Unilateral Biportal Endoscopy for Lumbar Spinal Stenosis and Lumbar Disc Herniation.

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JBJS Essential Surgical Techniques


BACKGROUND: Unilateral biportal endoscopy (UBE) is a novel minimally invasive technique for the treatment of lumbar spinal stenosis and lumbar disc herniations. Uniportal endoscopy was utilized prior to the advent of UBE and has been considered the workhorse of endoscopic spine surgery (ESS) for lumbar discectomy and decompressive laminectomy. However, there are theoretical advantages to UBE compared with traditional uniportal endoscopy, including that the procedure utilizes typical spinal equipment that should be readily available, requires less capital cost and optical instrumentation, and provides greater operative flexibility as a result of utilizing both a working and a viewing portal

DESCRIPTION: A 0-degree arthroscope is typically utilized for discectomy and lumbar laminectomies. The use of a radiofrequency ablator is critical to help coagulate osseous and muscle bleeders. For irrigation, gravity or a low-pressure pump, typicallyHg, can be utilized

ALTERNATIVES: Nonoperative treatments include oral anti-inflammatory drugs, physical therapy, and epidural injections; if these fail, alternative surgical treatments include open lumbar laminectomy and/or discectomy, tubular lumbar laminectomy and/or discectomy, and other minimally invasive techniques, such as microendoscopy, uniportal endoscopy, and microscopy-assisted decompression.

RATIONALE: UBE is a minimally invasive surgical procedure that better preserves osseous and muscular structure compared with open and tubular techniques. Conventional lumbar laminectomy involves dissection and retraction of the multifidus muscle from the spinous process to the facet joint. This exposure can damage the delicate posterior dorsal rami. Long retraction time can also lead to pressure-induced muscle atrophy and potentially increased chronic low back pain. Alternatively, smaller incisions and shorter hospital stays are possible with UBE.Similar to UBE, tubular surgery can minimize soft-tissue damage compared with open techniques; however, in a randomized trial assessing techniques for spinal stenosis surgery, Kang et al. found that UBE and tubular surgery had similarly favorable clinical outcomes at 6 months postoperatively but UBE resulted in decreased operative time, drain output, opiate use, and length of hospital stay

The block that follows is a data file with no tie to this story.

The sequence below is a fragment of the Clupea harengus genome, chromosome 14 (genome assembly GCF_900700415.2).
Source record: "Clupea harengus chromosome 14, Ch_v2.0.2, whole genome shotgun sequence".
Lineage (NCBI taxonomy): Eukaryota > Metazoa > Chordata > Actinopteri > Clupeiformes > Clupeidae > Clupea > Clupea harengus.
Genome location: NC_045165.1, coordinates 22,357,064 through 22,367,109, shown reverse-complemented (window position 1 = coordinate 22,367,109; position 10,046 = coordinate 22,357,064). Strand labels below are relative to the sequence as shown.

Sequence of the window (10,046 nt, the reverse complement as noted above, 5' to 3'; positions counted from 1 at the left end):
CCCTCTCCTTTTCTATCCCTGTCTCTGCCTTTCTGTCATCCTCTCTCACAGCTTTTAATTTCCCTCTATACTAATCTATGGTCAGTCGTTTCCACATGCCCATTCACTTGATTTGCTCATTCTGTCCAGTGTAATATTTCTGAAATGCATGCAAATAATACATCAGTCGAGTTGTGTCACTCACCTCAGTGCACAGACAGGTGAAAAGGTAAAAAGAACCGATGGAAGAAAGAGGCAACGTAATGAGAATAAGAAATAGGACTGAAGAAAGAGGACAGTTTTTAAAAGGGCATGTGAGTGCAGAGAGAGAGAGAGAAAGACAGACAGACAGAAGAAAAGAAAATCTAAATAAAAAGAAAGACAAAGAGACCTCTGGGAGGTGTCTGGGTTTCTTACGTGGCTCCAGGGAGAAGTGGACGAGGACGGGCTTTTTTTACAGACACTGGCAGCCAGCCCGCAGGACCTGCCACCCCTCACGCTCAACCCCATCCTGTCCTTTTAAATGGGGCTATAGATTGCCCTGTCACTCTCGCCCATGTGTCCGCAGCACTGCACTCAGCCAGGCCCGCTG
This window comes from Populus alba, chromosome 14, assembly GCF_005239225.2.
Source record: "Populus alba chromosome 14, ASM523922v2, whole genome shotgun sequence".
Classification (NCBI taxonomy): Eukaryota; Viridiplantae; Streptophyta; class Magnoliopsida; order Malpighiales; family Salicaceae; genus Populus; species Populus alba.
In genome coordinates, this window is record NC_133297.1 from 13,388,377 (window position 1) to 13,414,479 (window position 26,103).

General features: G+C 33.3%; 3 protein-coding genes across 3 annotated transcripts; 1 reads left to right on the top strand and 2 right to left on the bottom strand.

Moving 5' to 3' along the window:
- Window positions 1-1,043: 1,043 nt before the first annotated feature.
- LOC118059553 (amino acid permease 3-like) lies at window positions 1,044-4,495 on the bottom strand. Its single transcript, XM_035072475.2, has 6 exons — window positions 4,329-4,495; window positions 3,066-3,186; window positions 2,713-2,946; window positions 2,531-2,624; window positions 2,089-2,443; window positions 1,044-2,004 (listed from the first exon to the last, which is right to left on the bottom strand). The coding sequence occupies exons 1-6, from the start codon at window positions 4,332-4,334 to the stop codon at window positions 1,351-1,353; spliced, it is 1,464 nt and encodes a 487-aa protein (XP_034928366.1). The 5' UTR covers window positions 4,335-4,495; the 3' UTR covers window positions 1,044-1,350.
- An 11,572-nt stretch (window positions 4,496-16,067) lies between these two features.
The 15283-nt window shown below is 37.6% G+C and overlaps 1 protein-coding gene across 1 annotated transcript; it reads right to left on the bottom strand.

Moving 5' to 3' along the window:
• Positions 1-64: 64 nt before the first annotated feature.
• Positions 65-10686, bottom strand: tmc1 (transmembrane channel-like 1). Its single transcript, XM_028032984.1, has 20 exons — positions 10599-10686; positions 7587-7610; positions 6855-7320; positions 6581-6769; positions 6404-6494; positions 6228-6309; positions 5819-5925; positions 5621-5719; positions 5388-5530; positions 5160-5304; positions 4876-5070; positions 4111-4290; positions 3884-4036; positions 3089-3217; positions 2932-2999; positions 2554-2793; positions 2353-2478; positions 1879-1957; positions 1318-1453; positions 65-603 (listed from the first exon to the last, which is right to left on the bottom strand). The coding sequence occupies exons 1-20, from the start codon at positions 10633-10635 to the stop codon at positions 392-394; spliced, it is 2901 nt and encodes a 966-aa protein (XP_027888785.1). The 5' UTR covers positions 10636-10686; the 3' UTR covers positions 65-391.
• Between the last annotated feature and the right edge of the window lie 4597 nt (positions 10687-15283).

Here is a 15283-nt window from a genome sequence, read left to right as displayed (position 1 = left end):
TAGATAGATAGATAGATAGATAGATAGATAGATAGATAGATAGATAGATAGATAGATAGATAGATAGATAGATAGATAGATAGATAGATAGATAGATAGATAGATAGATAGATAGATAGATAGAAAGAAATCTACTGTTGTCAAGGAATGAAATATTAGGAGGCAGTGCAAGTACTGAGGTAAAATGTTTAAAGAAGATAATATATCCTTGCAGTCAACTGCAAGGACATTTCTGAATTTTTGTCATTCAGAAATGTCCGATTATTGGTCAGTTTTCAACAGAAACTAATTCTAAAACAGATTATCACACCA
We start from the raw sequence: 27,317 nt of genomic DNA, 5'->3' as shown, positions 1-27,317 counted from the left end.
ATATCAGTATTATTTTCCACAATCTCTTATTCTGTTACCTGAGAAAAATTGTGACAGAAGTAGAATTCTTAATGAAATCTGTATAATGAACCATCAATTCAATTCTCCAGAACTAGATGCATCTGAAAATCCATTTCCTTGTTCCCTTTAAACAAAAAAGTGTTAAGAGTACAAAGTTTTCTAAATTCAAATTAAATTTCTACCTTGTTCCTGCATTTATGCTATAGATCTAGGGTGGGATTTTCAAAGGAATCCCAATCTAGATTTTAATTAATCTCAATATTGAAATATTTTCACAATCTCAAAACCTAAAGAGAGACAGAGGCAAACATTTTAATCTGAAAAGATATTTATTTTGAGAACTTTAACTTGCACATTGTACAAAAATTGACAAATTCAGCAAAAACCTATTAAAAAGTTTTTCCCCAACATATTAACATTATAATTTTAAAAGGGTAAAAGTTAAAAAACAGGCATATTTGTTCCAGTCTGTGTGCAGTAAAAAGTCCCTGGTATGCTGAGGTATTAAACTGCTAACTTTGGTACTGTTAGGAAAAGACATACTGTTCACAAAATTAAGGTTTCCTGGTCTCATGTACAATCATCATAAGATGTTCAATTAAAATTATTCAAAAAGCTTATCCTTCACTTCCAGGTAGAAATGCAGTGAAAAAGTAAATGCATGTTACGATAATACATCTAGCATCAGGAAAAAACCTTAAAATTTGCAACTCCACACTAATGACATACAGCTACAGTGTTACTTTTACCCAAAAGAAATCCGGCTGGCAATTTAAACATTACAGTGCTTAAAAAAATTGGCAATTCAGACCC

EXPECTED OUTCOMES: Long-term outcomes do not differ substantially between discectomies performed with use of the presently described technique and procedures done with more traditional minimally invasive (i.e., tubular) techniques; however, visual analogue scale scores for back pain may be better in the short term, and there is evidence of a shorter hospital stay with UBE

IMPORTANT TIPS: The optimal hydrostatic pressure is 30 to 50 mm Hg. Pressure is determined by the distance between the fluid source and the working space. Because the working space does not change, the height of the bag decides pressure. A simple formula for pressure is calculated by dividing the distance from the working field to the irrigation source by 1.36. A rule of thumb is that if the bag is 50 to 70 cm above the patient's back, the pressure should be adequate. The advantages of using gravity rather than a pressure pump are that excessive fluid solution pressure in the epidural space can cause neurological issues such as nuchal pain, headache, and seizure

ACRONYMS AND ABBREVIATIONS: MRI = magnetic resonance imagingRF = radiofrequencyAP = anteroposterior.





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